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A People’s History of the United States: Columbus on Trial

September 28, 2017 (Week Two)

You are charged with the mistreatment and murder of thousands, perhaps millions, of Taíno Indians.

This week we conducted a role-playing exercise created by Bill Bigelow, the Rethinking Schools curriculum editor and Zinn Education Project co-director. The exercise is called "The People vs. Columbus, et al.". You can view and download this exercise here.

“This role play begins with the premise that a monstrous crime was committed in the years after 1492, when perhaps as many as three million or more Taínos on the island of Hispaniola lost their lives. (Most scholars estimate the number of people on Hispaniola in 1492 at between one and three million, some estimates are lower and some much higher. By 1550, very few Taínos remained alive.) Who -- and/or what -- was responsible for this slaughter? This is the question students confront here.” -- Bill Bigelow

Following the script in the exercises, we divide the participants into 5 groups; each group represented either Columbus, Columbus' Men, King Ferdinand & Queen Isabella, Taínos, or The System of Empire.

Fancy table cards were provided.

The Trial

Each group had 3 participants. Indictments, which detailed the charges against them, were given to each group to review. They had approximately 40 minutes to prepare their defense.

When we reconvened, each group designated one member of their defense team to serve on the Jury, one member to be the primary spokesperson, and one person to be the secondary spokesperson. This left us with a Jury of 5, and each group represented by two defendants.

As the facilitator, I played the role of prosecutor.

We kept the format of the trial in line with the exercise script: the prosecutor read the indictment out loud to the courtroom, the defendant came forward and read their defense and called any witnesses they wanted from the other groups, then the Jury could ask whatever follow-up questions they wished.

Columbus is being grilled on the witness stand by Columbus' Men while the Jury looks on.

Nope. The Taínos are having no part of any victim blaming today.

Each of the defendant groups did an amazing job defending themselves, pulling all of the obvious rationalizations you'd expect, but also surprising me with some very creative defenses. For example, when attempting to defend The System of Empire, the defendant stated that "while my system, unfortunately, allows for abuse and atrocities, it does not require them; you still have to choose, on your own, to commit them." I thought that was surprisingly astute.

By working hard to defend each of these groups, the hope was that each group would be examined for its complicity in this crime, and I feel this was most definitely accomplished.

After we completed this process for each of the five groups, the Jury went off to deliberate; their task was to determine guilt, if any, and to what degree (expressed by percentages).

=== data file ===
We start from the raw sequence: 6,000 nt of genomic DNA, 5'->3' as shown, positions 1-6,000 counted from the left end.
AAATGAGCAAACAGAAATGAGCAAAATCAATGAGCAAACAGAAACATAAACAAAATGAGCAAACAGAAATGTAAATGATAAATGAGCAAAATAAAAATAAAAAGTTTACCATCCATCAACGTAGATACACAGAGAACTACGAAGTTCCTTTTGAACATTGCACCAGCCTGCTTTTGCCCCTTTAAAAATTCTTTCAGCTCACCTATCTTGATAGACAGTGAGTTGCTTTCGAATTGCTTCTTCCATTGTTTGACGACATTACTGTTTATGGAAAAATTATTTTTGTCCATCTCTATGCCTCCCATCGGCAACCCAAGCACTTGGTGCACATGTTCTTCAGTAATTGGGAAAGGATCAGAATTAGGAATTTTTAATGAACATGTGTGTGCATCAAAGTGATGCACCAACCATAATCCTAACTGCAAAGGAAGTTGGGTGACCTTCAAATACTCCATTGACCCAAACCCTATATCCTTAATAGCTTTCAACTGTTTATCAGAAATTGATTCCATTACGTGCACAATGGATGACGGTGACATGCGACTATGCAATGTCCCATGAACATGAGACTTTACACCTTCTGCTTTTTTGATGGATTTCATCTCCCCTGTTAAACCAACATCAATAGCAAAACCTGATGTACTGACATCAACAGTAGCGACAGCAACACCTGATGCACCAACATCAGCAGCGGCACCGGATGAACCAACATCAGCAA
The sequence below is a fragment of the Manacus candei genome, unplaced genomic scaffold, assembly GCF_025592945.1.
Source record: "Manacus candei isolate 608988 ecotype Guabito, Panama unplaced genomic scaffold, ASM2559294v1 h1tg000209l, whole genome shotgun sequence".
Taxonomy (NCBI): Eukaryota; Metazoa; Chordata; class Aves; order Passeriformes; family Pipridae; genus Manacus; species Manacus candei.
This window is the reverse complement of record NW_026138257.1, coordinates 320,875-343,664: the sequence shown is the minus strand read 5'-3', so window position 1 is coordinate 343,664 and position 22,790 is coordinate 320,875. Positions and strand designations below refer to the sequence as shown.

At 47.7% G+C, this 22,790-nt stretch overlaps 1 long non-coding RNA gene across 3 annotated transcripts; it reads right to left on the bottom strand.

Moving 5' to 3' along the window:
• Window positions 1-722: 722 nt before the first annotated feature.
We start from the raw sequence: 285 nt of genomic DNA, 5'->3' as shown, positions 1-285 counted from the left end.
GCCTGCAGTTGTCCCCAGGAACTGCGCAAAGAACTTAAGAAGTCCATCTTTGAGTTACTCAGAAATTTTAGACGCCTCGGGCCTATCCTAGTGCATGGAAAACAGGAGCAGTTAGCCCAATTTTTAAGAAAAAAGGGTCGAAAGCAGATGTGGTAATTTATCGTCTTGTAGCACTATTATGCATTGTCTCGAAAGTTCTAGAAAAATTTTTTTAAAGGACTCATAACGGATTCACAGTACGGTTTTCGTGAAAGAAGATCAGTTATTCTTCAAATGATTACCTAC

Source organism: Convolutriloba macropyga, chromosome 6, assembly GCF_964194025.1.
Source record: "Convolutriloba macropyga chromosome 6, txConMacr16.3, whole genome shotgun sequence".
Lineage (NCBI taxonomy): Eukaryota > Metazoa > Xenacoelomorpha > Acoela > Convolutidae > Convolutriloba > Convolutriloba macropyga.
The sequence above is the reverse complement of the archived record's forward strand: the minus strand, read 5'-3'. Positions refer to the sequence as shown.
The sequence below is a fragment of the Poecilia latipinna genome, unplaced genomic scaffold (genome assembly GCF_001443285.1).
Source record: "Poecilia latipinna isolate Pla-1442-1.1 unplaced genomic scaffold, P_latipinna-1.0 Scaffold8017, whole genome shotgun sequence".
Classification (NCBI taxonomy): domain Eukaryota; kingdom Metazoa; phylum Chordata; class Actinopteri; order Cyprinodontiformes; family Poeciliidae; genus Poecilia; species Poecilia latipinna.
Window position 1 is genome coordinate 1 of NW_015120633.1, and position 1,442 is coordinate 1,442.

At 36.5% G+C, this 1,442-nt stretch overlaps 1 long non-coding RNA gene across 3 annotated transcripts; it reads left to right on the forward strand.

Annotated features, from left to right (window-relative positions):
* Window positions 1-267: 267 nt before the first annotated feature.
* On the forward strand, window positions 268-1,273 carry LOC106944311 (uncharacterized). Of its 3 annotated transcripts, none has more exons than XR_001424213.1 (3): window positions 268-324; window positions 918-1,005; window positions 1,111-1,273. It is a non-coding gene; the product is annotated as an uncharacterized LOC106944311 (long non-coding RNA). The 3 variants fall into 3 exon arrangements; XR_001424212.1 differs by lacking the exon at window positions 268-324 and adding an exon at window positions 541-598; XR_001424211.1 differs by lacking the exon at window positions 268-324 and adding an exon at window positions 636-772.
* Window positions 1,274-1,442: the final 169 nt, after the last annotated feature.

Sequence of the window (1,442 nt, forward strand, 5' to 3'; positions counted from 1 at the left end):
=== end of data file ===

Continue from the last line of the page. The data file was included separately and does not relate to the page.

The Verdict

In the end, the Jury found all parties, except the Taínos, guilty as charged; they broked down the guilt by percentage, like this:

  • Columbus was found guilty and 60% responsible.
  • Columbus' Men were found guilty and 20% responsible.
  • The Royals were found guilty and 10% responsible.
  • The Taínos were found not guilty and the court apologized for them even being there.
  • The System of Empire was found not guilty and 10%responsible.

While perhaps there is no right or wrong answer to what percentage of guilt should be assigned to which group, I suggested that by assigning the bulk of the guilt to Columbus, the Jury was making a statement about if humans have free will, or if we are controlled by our culture and environment, with a nod to the former. Admittedly, this is more of a philosophical discussion, and not specifically part of this program; however the defense of “But I was just following orders!” will come up often as we move through the material, and I want the group to be prepared to consider its validity.

We did not have enough time to explore their responses to last week's take-home question (Should we celebrate Columbus?), and I want to allow that this exercise may have given some of them cause to change their answers, so we'll dive into that first thing next week.

Assigned Reading: Chapter 2, "Drawing the Color Line" addresses the African slave trade and servitude of poor British people in the Thirteen Colonies. Zinn writes of the methods by which he says racism was artificially created in order to enforce the economic system. He argues that racism is not natural because there are recorded instances of camaraderie and cooperation between black slaves and white servants in escaping from and in opposing their subjugation.

-- Adrian

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